W3C home > Mailing lists > Public > www-style@w3.org > September 1996

Re: New CSS1 draft available

From: David Perrell <davidp@earthlink.net>
Date: Sun, 22 Sep 1996 17:51:01 -0700
Message-Id: <199609230051.RAA11721@austria.it.earthlink.net>
To: <lee@sq.com>
Cc: <www-style@w3.org>

lee@sq.com wrote:
> It is not possible to use CSS to generte a drop cap properly. 
Period.
> Forget it.  Unless the spec is changed, you don't have enough
information
> available to specify a drop cap for anything other than the single
screen
> you are using at the time, with the fonts you are seeing at that
time.
>
> Even with embedded/referenced fonts, you still can't do it.

By your reasoning PDF files with initial caps shouldn't work (they do).
But I generally agree with you. The current 'first-letter' is nothing
more than a span with pre-defined limitations. BUT you don't go far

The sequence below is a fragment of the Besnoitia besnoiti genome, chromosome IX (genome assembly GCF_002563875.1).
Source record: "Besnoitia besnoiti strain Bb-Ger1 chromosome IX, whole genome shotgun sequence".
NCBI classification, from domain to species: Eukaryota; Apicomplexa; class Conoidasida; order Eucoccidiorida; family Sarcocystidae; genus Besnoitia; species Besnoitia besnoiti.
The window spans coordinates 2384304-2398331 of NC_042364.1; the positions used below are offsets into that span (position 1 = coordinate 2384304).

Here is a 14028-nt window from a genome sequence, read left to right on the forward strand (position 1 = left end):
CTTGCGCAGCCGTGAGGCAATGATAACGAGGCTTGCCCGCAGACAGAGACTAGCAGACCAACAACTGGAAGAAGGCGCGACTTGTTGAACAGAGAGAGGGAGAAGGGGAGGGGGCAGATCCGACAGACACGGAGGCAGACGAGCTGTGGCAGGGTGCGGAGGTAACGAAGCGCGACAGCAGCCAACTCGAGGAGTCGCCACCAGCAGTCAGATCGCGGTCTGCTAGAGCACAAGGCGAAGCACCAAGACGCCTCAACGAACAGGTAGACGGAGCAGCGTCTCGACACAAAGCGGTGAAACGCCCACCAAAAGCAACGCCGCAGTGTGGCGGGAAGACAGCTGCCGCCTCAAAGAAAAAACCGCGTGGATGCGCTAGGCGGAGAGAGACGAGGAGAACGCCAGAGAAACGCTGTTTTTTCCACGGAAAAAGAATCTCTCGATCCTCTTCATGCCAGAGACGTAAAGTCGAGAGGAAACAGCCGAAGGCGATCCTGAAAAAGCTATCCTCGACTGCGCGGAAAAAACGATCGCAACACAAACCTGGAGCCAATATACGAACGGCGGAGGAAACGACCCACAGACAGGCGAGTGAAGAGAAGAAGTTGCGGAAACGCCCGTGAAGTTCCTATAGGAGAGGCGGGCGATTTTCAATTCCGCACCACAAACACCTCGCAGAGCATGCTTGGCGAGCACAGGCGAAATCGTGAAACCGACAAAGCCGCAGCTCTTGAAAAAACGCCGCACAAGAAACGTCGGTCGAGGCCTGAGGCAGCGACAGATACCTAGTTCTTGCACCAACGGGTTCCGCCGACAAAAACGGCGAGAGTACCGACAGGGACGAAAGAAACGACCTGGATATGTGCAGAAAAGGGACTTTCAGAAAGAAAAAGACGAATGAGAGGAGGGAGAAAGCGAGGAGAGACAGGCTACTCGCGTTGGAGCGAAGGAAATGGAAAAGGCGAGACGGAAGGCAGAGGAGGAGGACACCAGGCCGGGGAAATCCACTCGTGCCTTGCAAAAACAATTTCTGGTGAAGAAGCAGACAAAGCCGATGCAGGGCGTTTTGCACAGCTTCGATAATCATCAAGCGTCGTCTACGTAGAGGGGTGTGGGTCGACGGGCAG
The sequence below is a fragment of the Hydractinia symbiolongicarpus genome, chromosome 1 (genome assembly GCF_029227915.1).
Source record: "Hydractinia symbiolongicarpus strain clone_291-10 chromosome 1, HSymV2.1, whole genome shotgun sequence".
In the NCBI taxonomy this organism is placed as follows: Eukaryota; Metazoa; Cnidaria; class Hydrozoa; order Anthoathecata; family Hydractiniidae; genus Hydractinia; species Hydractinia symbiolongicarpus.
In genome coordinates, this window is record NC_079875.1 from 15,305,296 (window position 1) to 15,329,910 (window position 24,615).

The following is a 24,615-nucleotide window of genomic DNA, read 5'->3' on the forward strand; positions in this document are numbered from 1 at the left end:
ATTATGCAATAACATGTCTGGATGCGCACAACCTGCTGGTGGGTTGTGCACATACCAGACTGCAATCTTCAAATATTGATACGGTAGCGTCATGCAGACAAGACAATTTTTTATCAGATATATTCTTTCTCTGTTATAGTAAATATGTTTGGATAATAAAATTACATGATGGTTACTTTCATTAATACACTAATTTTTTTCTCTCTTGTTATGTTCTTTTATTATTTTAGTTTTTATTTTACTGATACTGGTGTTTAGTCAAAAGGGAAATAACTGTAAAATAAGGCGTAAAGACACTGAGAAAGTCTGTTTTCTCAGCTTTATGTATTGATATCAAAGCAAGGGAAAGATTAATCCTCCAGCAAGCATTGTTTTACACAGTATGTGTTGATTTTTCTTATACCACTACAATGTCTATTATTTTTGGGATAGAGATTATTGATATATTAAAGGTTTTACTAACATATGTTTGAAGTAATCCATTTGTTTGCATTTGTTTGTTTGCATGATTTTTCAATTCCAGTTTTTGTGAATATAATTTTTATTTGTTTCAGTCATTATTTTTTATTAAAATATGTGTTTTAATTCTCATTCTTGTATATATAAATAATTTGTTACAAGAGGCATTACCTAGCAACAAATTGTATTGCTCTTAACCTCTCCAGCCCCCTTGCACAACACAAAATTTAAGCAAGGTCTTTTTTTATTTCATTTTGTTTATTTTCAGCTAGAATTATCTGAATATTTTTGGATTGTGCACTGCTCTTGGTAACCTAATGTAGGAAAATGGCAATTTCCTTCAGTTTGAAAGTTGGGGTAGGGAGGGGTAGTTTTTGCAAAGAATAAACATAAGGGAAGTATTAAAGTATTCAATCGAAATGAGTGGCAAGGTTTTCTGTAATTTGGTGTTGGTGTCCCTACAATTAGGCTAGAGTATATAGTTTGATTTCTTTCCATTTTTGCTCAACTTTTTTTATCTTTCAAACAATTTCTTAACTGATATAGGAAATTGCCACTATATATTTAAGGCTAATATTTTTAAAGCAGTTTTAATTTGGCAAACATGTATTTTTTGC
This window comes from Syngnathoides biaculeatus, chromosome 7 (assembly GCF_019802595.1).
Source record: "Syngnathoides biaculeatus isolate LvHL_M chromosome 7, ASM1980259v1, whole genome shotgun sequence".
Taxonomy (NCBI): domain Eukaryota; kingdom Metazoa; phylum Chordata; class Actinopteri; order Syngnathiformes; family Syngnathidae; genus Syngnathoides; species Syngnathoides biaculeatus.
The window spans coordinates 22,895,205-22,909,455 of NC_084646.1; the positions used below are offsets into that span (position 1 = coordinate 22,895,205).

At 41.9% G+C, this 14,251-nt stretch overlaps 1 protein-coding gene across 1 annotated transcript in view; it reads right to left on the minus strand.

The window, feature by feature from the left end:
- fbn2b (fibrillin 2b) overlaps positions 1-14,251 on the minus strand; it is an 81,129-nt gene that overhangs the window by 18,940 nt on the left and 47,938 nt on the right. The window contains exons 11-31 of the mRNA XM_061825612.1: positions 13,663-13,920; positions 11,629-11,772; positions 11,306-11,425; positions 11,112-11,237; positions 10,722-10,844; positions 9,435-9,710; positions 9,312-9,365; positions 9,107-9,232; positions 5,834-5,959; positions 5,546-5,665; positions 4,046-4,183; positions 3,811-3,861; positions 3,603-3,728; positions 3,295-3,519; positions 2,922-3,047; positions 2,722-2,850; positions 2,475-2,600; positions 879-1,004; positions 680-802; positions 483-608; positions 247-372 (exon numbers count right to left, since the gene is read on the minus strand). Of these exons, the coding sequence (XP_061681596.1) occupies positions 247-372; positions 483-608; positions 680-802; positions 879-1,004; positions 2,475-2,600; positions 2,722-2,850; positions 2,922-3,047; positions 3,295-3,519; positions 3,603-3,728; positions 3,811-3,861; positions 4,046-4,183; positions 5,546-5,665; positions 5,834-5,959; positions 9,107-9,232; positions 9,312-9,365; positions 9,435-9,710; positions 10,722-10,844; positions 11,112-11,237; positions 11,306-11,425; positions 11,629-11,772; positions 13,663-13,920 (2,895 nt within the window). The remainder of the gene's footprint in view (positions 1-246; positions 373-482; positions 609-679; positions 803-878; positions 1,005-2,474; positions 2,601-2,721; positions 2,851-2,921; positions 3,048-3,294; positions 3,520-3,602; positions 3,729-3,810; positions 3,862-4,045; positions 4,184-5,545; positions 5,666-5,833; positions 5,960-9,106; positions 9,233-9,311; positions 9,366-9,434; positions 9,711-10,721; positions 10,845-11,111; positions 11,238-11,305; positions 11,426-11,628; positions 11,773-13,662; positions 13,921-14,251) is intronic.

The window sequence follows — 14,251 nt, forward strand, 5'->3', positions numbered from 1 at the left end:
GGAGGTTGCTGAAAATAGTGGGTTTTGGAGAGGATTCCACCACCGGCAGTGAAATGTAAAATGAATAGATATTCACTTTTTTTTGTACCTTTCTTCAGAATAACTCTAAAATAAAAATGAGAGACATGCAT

enough. You describe a very limited case of drop caps. What of the case
when the designer wants the top of the cap to be a specific distance
above the height of the first line of text?

If 'first-letter' is to be automated, it needs at least two new
parameters: Depth == distance from the baseline of the first line of
text to the baseline of the cap. Height == distance from the top of the
caps in the first line of text to the top of cap in the 'first-letter'.
Both parameters would default to zero, which would make 'first-letter'
no different than the text.

For a three line drop cap in the case of 12/14pt text, height = 0,
depth = 28pt. Still simple and perfectly accurate, but a helluva lot
more versatile than a spec limited to standardized drop caps and
measured in lines.

The only consideration remaining is the margin below the cap, which
should probably default to a negative value that equates to the
distance from the bottom of the first-letter's line-height to the
baseline.

David Perrell
Received on Sunday, 22 September 1996 20:51:56 GMT

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